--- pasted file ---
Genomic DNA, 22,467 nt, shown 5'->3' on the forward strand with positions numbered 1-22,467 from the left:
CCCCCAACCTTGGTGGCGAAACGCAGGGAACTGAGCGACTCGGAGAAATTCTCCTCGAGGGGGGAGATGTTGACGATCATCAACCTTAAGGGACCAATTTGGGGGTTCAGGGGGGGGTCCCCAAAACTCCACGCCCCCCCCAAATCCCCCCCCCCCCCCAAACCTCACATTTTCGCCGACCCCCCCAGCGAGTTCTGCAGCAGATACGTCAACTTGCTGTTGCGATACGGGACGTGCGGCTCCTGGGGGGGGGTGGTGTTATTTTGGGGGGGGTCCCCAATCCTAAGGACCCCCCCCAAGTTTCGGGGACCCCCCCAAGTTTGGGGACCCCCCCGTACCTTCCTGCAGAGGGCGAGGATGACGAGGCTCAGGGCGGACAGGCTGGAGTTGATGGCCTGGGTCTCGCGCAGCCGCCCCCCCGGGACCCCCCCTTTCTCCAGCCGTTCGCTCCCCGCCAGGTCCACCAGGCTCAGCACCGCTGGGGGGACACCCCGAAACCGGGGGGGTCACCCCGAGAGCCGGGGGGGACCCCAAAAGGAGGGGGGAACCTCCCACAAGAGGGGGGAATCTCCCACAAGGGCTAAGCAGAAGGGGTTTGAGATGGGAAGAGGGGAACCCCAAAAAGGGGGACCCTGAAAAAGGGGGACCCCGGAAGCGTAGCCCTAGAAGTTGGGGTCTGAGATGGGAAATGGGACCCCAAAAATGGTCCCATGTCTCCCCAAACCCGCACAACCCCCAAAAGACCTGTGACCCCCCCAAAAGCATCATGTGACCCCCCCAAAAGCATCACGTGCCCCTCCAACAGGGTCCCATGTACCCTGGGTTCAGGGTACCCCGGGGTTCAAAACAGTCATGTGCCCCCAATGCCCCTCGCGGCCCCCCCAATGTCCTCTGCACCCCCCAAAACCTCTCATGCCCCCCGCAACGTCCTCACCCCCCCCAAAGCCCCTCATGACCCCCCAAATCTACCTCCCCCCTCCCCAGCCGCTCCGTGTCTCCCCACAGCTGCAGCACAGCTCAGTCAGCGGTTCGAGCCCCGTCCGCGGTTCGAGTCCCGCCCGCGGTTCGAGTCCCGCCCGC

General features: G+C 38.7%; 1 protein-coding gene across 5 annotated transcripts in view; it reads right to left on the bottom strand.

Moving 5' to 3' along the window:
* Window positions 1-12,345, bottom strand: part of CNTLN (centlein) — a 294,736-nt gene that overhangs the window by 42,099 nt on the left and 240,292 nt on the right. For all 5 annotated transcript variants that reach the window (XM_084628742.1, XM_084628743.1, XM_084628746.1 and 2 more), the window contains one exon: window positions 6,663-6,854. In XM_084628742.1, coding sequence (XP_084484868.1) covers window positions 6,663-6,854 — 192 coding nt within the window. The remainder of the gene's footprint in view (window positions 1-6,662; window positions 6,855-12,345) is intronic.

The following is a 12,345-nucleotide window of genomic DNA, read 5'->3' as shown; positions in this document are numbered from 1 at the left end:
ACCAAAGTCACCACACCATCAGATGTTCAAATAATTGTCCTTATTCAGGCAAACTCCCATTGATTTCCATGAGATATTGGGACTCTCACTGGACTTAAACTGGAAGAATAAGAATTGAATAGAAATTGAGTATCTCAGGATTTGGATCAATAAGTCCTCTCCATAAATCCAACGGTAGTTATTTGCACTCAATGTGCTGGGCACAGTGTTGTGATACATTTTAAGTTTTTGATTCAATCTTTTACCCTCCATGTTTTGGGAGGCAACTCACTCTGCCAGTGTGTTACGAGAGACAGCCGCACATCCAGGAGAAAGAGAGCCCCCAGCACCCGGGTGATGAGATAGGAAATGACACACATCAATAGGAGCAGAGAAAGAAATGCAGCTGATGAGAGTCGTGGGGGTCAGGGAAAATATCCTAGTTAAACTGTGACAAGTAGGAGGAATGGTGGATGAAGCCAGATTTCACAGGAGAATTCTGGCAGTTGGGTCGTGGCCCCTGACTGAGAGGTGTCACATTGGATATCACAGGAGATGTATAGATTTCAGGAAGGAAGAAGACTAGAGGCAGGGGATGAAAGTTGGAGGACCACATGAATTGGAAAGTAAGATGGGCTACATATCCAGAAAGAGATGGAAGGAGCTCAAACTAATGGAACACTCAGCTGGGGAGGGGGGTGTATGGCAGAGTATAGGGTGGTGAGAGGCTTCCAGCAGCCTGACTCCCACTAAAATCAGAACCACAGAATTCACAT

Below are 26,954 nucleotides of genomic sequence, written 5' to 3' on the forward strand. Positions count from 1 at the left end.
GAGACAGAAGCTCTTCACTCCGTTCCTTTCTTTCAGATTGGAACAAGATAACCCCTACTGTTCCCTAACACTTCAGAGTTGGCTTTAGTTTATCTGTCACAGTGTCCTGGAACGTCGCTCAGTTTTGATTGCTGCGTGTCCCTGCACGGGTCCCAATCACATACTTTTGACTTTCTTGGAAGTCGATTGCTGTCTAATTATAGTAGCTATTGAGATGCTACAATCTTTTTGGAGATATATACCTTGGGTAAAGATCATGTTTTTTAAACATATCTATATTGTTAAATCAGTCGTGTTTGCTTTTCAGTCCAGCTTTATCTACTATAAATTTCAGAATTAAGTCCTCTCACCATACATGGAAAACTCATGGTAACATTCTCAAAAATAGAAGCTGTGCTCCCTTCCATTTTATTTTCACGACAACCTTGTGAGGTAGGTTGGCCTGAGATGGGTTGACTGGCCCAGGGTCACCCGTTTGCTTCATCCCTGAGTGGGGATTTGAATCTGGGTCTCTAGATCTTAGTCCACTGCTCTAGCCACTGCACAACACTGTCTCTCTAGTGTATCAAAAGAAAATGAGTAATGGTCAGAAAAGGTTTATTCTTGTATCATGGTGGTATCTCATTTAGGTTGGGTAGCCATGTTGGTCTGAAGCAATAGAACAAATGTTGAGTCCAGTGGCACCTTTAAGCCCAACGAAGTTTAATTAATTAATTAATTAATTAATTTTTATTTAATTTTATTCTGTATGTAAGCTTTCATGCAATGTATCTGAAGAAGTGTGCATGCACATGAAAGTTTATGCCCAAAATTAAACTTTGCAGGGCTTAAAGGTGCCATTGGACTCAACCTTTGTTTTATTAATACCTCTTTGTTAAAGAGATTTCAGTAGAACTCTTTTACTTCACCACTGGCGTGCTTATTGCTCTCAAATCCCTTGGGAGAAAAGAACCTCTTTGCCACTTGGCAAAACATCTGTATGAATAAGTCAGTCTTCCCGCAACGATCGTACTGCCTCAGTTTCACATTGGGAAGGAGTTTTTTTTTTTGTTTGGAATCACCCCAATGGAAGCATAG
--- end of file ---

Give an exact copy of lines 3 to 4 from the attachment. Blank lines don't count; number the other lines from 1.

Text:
General features: G+C 38.7%; 1 protein-coding gene across 5 annotated transcripts in view; it reads right to left on the bottom strand.

Moving 5' to 3' along the window: